And yet, guitars define my professional life. And since I’ve been doing this for about 17 years now, and so I’ve got some ideas about this industry that I work in.  I’ve been ranting to anyone who cares to listen about how stupid Gibson is acting lately.  I’ve mired myself in the minutia of the Lacey act.  I’ve been deconstructing the appearance of Fender’s Pawn shop line, and I’ve been wondering out loud, and in my head for years and years, who is buying all these pointy, thousand dollar guitars that I see in the Musician’s Friend catalog?

I came in to my office today, and I found this photo someone had left on my desk:

 That’s me and Rudy Sarzo at a NAMM show, I’m guessing around 2004. Rudy Sarzo! Bass player for the greatest era that Ozzy ever had, friend and band mate to Randy Rhoads, this guy has been on stage in front of thousands people.  What other industry has rock stars wandering around at their trade shows?  I mean sure, every industry has their rock stars, but we have real rock stars, and yet here I am, stuck at a trade show, standing on my feet for eight hours smiling and talking and selling, like the rest of corporate America.

Cause here’s the thing about the Musical Instrument Industry, it is at the same time, both very, very cool, and incredibly dull.

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“Sit on it!”

Every once in a while someone brings in an acoustic instrument that somebody sat on. The latest one was an old  60′s Segova mandolin. Usually a neck breaks on an angle so that there is a decent amount of surface area for the two pieces to mate up with. That makes for a strong repair. Every so often a neck breaks like a pencil so there is almost no surface area to glue too . Most repairmen install splines to increase the strength of the break. To install  splines you need to route two long 1/4″ or 1/8″ routes length-wise down the back of the neck, through the crack. Then inlay two 1/4″ pieces of hard wood into the routes. It can be very difficult making a jig that will route those lines straight, especially on a little mandolin neck.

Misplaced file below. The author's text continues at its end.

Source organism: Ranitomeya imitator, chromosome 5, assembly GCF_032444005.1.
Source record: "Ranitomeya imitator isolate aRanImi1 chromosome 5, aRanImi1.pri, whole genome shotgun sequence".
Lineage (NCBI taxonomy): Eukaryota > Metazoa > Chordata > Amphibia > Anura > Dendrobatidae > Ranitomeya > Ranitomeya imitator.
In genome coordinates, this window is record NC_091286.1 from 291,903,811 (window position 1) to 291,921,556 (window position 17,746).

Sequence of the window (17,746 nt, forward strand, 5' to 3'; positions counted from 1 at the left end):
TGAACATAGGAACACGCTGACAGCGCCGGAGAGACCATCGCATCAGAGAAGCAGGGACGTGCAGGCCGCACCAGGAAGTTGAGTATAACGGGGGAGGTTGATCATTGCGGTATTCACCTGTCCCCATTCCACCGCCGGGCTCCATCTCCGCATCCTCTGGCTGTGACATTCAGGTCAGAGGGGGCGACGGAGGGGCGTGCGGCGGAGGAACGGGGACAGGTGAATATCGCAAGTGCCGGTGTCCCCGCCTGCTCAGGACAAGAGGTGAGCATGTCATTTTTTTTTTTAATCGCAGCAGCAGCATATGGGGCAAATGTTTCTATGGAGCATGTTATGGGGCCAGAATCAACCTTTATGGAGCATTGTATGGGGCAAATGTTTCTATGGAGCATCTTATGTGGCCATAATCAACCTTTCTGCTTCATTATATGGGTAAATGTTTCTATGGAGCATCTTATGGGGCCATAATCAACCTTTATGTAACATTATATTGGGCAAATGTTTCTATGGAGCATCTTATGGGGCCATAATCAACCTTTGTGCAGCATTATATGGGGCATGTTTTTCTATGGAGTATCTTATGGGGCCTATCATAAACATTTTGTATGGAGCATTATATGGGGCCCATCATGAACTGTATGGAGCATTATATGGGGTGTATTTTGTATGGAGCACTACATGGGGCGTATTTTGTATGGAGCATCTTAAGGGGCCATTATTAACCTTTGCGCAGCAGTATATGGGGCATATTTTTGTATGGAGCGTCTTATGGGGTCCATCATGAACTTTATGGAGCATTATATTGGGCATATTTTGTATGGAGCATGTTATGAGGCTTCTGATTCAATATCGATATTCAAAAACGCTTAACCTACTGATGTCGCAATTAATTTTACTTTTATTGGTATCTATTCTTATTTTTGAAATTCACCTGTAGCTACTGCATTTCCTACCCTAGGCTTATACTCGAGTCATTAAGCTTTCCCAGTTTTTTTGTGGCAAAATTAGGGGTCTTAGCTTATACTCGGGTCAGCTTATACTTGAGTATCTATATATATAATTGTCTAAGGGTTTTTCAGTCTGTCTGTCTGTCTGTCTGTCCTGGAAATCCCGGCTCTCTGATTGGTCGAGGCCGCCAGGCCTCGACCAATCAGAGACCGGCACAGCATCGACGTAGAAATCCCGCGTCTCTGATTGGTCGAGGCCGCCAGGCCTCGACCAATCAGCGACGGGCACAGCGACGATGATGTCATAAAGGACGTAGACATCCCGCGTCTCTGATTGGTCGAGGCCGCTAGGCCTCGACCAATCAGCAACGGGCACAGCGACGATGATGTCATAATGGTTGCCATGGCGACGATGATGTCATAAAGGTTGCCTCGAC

Pic 1

I’ve devised a way to fix a neck without having to do the spline thing. My method is quick to set up and comes out super strong. First I crazy glue the two parts of the neck together. This just holds the two pieces in place while I set it up in the jig. The jig consists of two thick pieces of wood mounted on either side of the neck to act as rails for the router to slide on.

Next I crazy glue a 1/4″ piece of wood to the back of the neck (see pic 1). This acts as a router template. The instrument is clamped to my bench that has a little shelf built into it…great for clamping a guitar face down. Next I mount the router on the rails and route out trenches on either side of the 1/4″ jig that I glued to the back of the neck. I use a top-side roller bit and roll the bit against the 1/4″ jig. My starting and stopping points are arbitrary. I kind of go by feel. I just take out about an inch of neck material on each side (see pic 2).

Pic 2

The next step is to carve 2 pieces of maple or oak inserts to fit into the routed sections. This is the hardest part but not so bad. I just keep taking off little amounts on my belt sander until they fit (see pic 3). I carve the pieces so they sit high out of the neck so I can take of the excess after they are glued in. Next I glue the pieces in with 5 minute epoxy to fill any gaps and carve off the excess using the rounded edge on my belt sander or just with a wood file.

After sanding the area it is ready to be sprayed, in this case I did a black “widows peek” like the old Gibson necks. It looks classic and it hides the work. Now all you have to do is avoid sitting on it and you should be just fine in the future!

Pic 3